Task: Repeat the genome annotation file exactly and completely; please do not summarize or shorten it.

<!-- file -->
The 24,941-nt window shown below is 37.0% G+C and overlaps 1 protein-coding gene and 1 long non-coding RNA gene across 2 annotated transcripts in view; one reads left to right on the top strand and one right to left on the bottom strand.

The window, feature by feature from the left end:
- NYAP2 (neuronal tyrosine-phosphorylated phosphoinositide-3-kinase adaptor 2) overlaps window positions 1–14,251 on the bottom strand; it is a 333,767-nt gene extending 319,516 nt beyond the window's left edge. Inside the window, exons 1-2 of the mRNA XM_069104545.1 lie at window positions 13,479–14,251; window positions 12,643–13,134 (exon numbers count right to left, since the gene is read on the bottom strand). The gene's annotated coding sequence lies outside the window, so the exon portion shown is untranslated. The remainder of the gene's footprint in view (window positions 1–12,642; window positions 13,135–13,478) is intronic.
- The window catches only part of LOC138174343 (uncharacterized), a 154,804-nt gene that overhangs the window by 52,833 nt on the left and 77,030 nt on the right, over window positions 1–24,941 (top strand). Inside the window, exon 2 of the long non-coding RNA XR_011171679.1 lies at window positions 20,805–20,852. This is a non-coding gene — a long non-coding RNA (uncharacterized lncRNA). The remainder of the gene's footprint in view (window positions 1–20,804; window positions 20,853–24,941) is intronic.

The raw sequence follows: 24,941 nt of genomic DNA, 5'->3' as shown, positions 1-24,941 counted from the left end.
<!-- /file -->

The 24,941-nt window shown below is 37.0% G+C and overlaps 1 protein-coding gene and 1 long non-coding RNA gene across 2 annotated transcripts in view; one reads left to right on the top strand and one right to left on the bottom strand.

The window, feature by feature from the left end:
- NYAP2 (neuronal tyrosine-phosphorylated phosphoinositide-3-kinase adaptor 2) overlaps window positions 1–14,251 on the bottom strand; it is a 333,767-nt gene extending 319,516 nt beyond the window's left edge. Inside the window, exons 1-2 of the mRNA XM_069104545.1 lie at window positions 13,479–14,251; window positions 12,643–13,134 (exon numbers count right to left, since the gene is read on the bottom strand). The gene's annotated coding sequence lies outside the window, so the exon portion shown is untranslated. The remainder of the gene's footprint in view (window positions 1–12,642; window positions 13,135–13,478) is intronic.
- The window catches only part of LOC138174343 (uncharacterized), a 154,804-nt gene that overhangs the window by 52,833 nt on the left and 77,030 nt on the right, over window positions 1–24,941 (top strand). Inside the window, exon 2 of the long non-coding RNA XR_011171679.1 lies at window positions 20,805–20,852. This is a non-coding gene — a long non-coding RNA (uncharacterized lncRNA). The remainder of the gene's footprint in view (window positions 1–20,804; window positions 20,853–24,941) is intronic.

The raw sequence follows: 24,941 nt of genomic DNA, 5'->3' as shown, positions 1-24,941 counted from the left end.